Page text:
issn = "0031-3998",
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Growth pattern and final height of very preterm vs. very low birth weight infants. / Hollanders, Jonneke J.; Van Der Pal, Sylvia M.; Van Dommelen, Paula; Rotteveel, Joost; Finken, Martijn J.J.

In: Pediatric Research, Vol. 82, No. 2, 01.08.2017, p. 317-323.

Research output: Contribution to journalArticleAcademicpeer-review

TY - JOUR

T1 - Growth pattern and final height of very preterm vs. very low birth weight infants

AU - Hollanders, Jonneke J.

AU - Van Der Pal, Sylvia M.

AU - Van Dommelen, Paula

AU - Rotteveel, Joost

AU - Finken, Martijn J.J.

PY - 2017/8/1

Y1 - 2017/8/1

N2 - BackgroundBoth very preterm (VP; i.e., gestational age <32 weeks) and very low birth weight (VLBW; i.e., birth weight <1,500 g) are used as inclusion criteria by studies on preterm birth. We aimed to quantify the impact of these entities on postnatal growth until final height.MethodsSubjects born VP and/or with VLBW from the Project On Preterm and Small-for-gestational-age infants cohort were classified as follows: (1) VP+/VLBW+ (n=495), (2) VP+/VLBW- (n=207), or (3) VP-/VLBW+ (n=296) infants. Anthropometric data were collected at birth, 3, 6, 12, and 24 months' corrected age, and at 5 and 19 years. At 19 years, 590/998 (59%) of the subjects enrolled in 1983 were followed up.ResultsBirth size was smallest in the VP-/VLBW+ group compared with the VP+/VLBW+ and VP+/VLBW- groups. During childhood, length, weight, and head circumference SD scores increased in the VP-/VLBW+ group, whereas SD scores in the VP+/VLBW+ and VP+/VLBW- groups either remained stable or decreased. Despite catch-up growth, VP-/VLBW+ infants remained the shortest and lightest at age 19.ConclusionClassification on the basis of VP and VLBW impacts growth, causing different growth patterns for infants born VP+/VLBW+, VP+/VLBW-, or VP-/VLBW+. For future studies, we recommend, at least for industrialized countries, including preterm infants based on gestational age.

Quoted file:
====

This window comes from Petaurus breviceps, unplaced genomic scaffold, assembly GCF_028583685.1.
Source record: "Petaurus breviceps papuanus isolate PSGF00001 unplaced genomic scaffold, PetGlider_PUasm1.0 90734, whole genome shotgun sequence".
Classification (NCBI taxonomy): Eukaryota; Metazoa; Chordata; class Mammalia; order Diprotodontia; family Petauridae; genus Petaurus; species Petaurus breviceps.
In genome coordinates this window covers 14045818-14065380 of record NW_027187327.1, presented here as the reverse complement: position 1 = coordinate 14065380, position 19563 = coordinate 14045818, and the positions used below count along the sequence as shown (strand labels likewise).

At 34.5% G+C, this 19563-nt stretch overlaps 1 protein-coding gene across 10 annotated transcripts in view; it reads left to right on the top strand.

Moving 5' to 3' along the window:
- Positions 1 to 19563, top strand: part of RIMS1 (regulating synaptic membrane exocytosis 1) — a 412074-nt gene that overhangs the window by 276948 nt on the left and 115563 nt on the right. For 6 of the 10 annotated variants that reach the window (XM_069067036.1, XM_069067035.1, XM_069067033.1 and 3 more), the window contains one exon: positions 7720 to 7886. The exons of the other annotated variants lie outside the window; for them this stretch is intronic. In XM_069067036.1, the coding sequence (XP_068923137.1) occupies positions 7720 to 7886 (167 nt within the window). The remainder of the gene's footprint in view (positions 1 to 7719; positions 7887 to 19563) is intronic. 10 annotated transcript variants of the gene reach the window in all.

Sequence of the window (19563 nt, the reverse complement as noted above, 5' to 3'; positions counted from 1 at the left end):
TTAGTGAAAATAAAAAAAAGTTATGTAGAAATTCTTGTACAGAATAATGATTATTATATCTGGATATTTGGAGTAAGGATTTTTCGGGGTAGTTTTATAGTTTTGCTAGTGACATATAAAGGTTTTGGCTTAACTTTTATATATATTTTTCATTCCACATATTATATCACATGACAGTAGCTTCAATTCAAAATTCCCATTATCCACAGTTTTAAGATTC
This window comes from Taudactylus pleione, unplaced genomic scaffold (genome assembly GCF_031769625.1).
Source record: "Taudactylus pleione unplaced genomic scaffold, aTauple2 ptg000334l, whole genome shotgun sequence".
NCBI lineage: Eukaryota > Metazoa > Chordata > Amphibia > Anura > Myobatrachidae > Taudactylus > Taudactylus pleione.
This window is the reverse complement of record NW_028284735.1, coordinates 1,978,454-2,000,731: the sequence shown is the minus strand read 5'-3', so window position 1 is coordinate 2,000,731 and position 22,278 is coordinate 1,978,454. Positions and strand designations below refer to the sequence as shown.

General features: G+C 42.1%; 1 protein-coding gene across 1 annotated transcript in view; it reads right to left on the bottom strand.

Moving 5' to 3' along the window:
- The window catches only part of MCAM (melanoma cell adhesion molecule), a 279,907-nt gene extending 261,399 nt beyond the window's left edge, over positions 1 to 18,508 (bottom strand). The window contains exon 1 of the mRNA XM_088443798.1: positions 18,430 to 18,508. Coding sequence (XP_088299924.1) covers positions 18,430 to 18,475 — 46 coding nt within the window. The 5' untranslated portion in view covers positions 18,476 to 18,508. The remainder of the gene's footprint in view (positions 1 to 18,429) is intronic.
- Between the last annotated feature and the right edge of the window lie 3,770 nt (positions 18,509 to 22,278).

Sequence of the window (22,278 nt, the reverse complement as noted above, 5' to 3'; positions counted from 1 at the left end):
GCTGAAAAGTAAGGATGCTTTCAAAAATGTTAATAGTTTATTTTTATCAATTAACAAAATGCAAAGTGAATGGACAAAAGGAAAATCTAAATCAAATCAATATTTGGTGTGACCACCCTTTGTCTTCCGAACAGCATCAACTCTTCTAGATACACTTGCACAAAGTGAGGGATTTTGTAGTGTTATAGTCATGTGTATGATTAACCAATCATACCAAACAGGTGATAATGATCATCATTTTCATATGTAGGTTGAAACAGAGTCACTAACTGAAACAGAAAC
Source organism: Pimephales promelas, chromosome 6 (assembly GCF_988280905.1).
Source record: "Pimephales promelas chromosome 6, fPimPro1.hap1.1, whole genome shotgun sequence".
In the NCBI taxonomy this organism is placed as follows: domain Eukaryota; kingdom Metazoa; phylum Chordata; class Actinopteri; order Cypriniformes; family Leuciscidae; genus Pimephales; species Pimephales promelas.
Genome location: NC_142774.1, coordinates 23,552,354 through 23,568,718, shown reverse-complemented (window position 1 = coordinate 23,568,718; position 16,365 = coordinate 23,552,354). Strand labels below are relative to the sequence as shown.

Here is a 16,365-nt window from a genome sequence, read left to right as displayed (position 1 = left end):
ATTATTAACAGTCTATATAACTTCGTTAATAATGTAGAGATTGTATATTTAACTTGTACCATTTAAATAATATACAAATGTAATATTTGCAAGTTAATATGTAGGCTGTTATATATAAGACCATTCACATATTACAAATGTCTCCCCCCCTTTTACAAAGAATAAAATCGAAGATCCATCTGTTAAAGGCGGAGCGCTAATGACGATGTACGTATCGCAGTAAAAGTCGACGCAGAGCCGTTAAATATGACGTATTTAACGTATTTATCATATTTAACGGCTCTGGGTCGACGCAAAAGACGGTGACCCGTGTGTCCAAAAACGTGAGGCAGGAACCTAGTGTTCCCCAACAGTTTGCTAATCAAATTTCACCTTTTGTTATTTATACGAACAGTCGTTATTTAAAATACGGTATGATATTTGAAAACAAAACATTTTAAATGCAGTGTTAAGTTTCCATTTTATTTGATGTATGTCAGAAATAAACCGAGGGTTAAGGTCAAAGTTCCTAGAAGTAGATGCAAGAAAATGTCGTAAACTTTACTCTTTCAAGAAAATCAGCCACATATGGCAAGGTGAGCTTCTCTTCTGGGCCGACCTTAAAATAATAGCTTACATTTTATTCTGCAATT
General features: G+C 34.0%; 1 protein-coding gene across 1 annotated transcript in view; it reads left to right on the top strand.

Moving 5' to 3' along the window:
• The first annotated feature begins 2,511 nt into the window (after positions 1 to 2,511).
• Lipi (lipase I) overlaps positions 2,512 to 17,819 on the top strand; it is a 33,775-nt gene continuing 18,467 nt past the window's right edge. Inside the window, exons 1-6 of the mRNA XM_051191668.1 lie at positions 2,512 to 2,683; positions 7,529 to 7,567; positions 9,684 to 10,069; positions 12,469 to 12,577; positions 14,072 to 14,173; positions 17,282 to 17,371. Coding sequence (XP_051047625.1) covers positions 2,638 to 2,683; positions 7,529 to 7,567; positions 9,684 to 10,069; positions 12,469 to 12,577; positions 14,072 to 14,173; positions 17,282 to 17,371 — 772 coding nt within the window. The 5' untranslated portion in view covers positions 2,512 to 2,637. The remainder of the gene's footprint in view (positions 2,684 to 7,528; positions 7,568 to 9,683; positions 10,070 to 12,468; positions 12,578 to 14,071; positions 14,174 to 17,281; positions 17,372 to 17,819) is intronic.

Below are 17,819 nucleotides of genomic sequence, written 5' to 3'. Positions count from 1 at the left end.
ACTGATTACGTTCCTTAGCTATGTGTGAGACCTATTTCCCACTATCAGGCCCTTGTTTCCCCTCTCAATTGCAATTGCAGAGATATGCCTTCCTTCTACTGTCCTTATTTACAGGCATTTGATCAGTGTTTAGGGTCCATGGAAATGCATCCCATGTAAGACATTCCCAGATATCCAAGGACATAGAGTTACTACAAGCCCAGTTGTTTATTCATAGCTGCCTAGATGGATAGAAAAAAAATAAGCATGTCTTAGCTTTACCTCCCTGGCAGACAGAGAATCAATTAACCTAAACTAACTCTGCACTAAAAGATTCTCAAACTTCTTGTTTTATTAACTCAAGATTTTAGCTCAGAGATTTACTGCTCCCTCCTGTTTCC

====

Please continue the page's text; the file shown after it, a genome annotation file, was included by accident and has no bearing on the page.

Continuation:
AB - BackgroundBoth very preterm (VP; i.e., gestational age <32 weeks) and very low birth weight (VLBW; i.e., birth weight <1,500 g) are used as inclusion criteria by studies on preterm birth. We aimed to quantify the impact of these entities on postnatal growth until final height.MethodsSubjects born VP and/or with VLBW from the Project On Preterm and Small-for-gestational-age infants cohort were classified as follows: (1) VP+/VLBW+ (n=495), (2) VP+/VLBW- (n=207), or (3) VP-/VLBW+ (n=296) infants. Anthropometric data were collected at birth, 3, 6, 12, and 24 months' corrected age, and at 5 and 19 years. At 19 years, 590/998 (59%) of the subjects enrolled in 1983 were followed up.ResultsBirth size was smallest in the VP-/VLBW+ group compared with the VP+/VLBW+ and VP+/VLBW- groups. During childhood, length, weight, and head circumference SD scores increased in the VP-/VLBW+ group, whereas SD scores in the VP+/VLBW+ and VP+/VLBW- groups either remained stable or decreased. Despite catch-up growth, VP-/VLBW+ infants remained the shortest and lightest at age 19.ConclusionClassification on the basis of VP and VLBW impacts growth, causing different growth patterns for infants born VP+/VLBW+, VP+/VLBW-, or VP-/VLBW+. For future studies, we recommend, at least for industrialized countries, including preterm infants based on gestational age.

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U2 - 10.1038/pr.2017.63

DO - 10.1038/pr.2017.63

M3 - Article

VL - 82

SP - 317

EP - 323

JO - Pediatric Research

JF - Pediatric Research

SN - 0031-3998

IS - 2

ER -